By Ray Schultz
Joseph L. was the son of a non-religious Oakland, Cal. pawn broker—his father had never even been bar mitzvahed. Not interested in going into pawnbroking, Joseph trained as a cook, then shipped out in the merchant marine and visited places like Hong Kong and Taiwan. Along the way, he dabbled in various religions, and for a time was what they then called a Jesus freak.
The time was the early 1970s. Young people were spurning traditional religions and looking for spiritual guidance wherever they could find it. Some joined the Hare Krishna’s and could be seen dancing and singing in the street in saffron-colored robes. Or they were drawn to such leaders as the 15 year-old Guru Maharaji. The Lubavatchers had an answer: Hadar Hatorah (“the beauty of Torah”), a school for returning Jewish youth.
“The Lubavitchers are oriented towards bringing in the rest of the fold of Judaism, all the Jews, whether you find them on the streets of Greenwich Village, or in a Chinese restaurant eating pork and apples,” Samuel Shrage explained. “He’s a Jew, and he’s ours, and we’ve got to bring him in.”
“When a boy enters here, he’s usually been through a lot,” said a young rabbi and vice principal named Meacham Blau. “They either come from a broken home, or they’ve had background with drugs. Most often, one of our men will approach them and ask them if they want to get back to their religion.”
Joseph discovered Lubavitch, and went through the course at Hadar Hatorah, and he was an excellent candidate. After finishing, he intended to ship out again, but the Rebbe himself suggested that going to sea would not benefit the practice of Orthodox Judaism. So Joseph was given a job cooking at the school.
Joseph decided it was time to get married. He went to a matchmaker and was offered Hinda, a woman who had lived in hippie communes and had a young son. She was a friend of Joseph’s sister, and had gone through the Lubavitch girl’s program, which focused more on how to run a Jewish home.
Joseph had his doubts: one rabbi told him to choose somebody else because he would always question if he married her for mercy or love. But he thought about her often and finally decided he would marry her and adopt her son and make sure he had a Jewish education. For this, he received great credit. “If you give a child a Torah education, he becomes your own child,” someone said. “It’s more important than birth itself, if you do that—the yoke of heaven.”
Don’t ask why, but I was invited to the wedding. At 7 p.m. on a September evening, I entered the Brooklyn Jewish Center on the north side of Eastern Parkway, went up a flight of grand steps, then into a room where several people were waiting—parents, relatives, Reform Jews to whom all this must have looked strange. Bottles of vodka were produced from the Rebbe’s private stock, paper cups were passed around along with bottles of Mayim Chaim club soda. Each boy got up and said a hearty “L’Chaim!” to Joseph and he acknowledged each of these toasts. He was dressed in a very fine black outfit.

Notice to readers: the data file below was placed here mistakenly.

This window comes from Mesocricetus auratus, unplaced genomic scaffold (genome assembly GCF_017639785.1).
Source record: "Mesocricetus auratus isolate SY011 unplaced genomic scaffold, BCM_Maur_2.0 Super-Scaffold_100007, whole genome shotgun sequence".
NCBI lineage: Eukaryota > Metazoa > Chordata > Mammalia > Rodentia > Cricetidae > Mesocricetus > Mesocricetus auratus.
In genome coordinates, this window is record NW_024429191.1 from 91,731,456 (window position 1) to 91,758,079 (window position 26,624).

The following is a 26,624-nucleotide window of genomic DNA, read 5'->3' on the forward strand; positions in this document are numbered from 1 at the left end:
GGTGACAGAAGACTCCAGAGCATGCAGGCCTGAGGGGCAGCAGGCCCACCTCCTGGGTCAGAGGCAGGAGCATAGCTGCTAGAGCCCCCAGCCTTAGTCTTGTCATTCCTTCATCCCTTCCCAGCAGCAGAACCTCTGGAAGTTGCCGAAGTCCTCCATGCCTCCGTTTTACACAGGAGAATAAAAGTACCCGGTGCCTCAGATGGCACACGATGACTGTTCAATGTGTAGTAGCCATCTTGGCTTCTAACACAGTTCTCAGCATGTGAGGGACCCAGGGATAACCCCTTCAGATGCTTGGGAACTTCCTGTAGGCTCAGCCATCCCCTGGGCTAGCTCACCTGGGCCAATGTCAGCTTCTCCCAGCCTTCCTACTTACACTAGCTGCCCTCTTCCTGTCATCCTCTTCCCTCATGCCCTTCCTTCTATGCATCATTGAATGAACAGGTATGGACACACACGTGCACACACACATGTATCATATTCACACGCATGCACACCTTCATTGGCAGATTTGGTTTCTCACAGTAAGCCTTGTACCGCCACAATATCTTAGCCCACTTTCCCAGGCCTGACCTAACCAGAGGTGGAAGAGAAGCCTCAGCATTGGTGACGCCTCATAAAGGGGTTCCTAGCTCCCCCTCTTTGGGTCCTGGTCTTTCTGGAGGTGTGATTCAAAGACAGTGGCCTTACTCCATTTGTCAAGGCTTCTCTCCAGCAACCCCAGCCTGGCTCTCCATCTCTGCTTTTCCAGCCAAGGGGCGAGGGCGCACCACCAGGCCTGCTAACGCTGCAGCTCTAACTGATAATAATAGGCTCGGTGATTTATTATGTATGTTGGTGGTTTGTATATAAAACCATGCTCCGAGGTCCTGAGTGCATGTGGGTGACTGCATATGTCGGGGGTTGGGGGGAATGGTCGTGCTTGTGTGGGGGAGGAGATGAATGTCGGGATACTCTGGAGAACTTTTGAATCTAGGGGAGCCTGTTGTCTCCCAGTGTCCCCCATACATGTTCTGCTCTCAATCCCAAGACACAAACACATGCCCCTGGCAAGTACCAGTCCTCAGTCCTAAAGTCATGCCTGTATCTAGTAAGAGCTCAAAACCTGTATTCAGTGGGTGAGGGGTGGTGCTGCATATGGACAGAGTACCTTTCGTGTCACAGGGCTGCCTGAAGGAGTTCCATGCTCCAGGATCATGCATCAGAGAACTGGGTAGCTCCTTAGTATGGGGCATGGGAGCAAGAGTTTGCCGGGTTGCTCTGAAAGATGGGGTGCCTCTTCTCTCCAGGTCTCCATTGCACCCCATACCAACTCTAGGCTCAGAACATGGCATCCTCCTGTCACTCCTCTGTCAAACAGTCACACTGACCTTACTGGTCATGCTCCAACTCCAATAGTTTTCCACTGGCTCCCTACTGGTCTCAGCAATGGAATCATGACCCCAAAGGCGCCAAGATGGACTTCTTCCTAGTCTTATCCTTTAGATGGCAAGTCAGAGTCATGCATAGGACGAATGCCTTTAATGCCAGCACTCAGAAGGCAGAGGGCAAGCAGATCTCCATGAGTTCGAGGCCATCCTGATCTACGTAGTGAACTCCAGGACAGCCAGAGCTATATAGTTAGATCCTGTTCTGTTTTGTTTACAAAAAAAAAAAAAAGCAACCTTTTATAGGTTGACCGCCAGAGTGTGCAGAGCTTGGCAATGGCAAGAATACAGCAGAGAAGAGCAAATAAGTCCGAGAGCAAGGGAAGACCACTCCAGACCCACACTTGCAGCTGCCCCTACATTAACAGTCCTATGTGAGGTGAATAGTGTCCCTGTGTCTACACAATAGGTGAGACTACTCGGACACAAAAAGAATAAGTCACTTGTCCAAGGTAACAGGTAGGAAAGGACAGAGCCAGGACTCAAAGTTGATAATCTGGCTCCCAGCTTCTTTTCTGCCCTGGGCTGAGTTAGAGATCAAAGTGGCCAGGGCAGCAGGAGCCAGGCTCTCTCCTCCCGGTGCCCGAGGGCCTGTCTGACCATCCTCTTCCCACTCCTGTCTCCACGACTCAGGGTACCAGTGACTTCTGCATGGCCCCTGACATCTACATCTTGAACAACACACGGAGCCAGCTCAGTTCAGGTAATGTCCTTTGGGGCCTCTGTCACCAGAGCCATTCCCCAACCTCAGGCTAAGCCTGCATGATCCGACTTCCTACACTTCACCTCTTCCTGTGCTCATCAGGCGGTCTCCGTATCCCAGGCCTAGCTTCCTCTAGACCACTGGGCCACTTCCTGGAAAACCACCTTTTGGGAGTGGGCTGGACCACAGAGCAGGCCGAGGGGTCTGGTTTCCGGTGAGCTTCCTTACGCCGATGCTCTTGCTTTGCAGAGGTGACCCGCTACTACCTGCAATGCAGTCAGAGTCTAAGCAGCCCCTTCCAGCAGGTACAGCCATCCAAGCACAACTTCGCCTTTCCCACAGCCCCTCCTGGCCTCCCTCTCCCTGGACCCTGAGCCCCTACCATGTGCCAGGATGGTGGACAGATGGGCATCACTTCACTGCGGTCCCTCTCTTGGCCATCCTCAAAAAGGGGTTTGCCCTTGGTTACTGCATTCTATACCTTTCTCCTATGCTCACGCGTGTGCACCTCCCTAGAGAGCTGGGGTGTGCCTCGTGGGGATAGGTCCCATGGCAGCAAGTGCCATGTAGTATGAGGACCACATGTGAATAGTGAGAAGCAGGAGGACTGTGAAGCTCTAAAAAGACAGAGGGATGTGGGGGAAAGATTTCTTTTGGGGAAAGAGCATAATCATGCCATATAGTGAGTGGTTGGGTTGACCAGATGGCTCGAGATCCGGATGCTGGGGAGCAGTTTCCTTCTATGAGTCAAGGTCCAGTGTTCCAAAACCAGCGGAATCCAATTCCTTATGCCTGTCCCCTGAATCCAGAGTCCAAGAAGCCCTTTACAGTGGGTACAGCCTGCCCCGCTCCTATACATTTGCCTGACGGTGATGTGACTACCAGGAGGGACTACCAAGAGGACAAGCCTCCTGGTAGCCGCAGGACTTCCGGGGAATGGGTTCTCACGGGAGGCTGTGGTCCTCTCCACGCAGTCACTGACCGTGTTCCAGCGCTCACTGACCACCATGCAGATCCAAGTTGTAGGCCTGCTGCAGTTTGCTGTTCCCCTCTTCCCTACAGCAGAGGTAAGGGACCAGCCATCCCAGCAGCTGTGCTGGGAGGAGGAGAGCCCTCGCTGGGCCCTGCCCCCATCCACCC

The mothers of the bride and groom stepped on their glasses on the floor in the traditional manner. This was followed by more singing, more shots and pounding on the tables. A band with a clarinet, accordion and violin played Klezmer-style music. Joseph gave a Ma’amar, an address, which the previous Rebbe had given at the present Rebbe’s wedding, and which everybody is now required to recite when they are wed. It was a long statement on how a man cannot be great unless he has a wife. Joseph went into complete lapses of memory at some points, and had to be coached by the 80 year-old Rabbi Jacobson. Finally, another glass was broken, and we all went outside.
A canopy had been set up in in front of 770., and there were about 25 people standing on it. The bride arrived by motor vehicle, her face completely veiled. She was walked to podium, and marched round in a circle several times while Langer’s father seeming bemused by the whole thing, carried a dripping candle. Rabbi Jacobson recited various prayers, two cantors sang a couple of recitations, a personal message from Rebbe was given, wine was blessed and consumed on the podium, and the bride came down, her veil finally off.
Then the real fun started. The Talmud states, ““Whoever attends a wedding and does not make the bride and groom merry, he violates five commandments.” That was the spirit of this occasion. Slightly drunk on whisky, bottles of which were on each table, I sampled the food on the buffet tables—there was chicken, rice, chow mein, chopped liver, egg salad, eggplant and a couple of hot vegetables.
Langer arrived, and was placed in a chair and carried above our heads across the room at a frightening pace. Then he was placed down, a circle formed around him, and the dancing began. At intervals, men would leave the circle and do their private dances in front of the groom; one did Russian knee-kicks. Two others came up as a team, and swung around and around: It was dizzying. Then it seemed like all control was lost. Men climbed on each other’s shoulders, and one stood on his head, while another leapt through his spread legs. Langer was lifted up high, then down again. They were riding each other around like horses. One kid’s hat fell off. Langer climbed on the shoulders of somebody else, and at great peril replaced the hat with a yarmulke.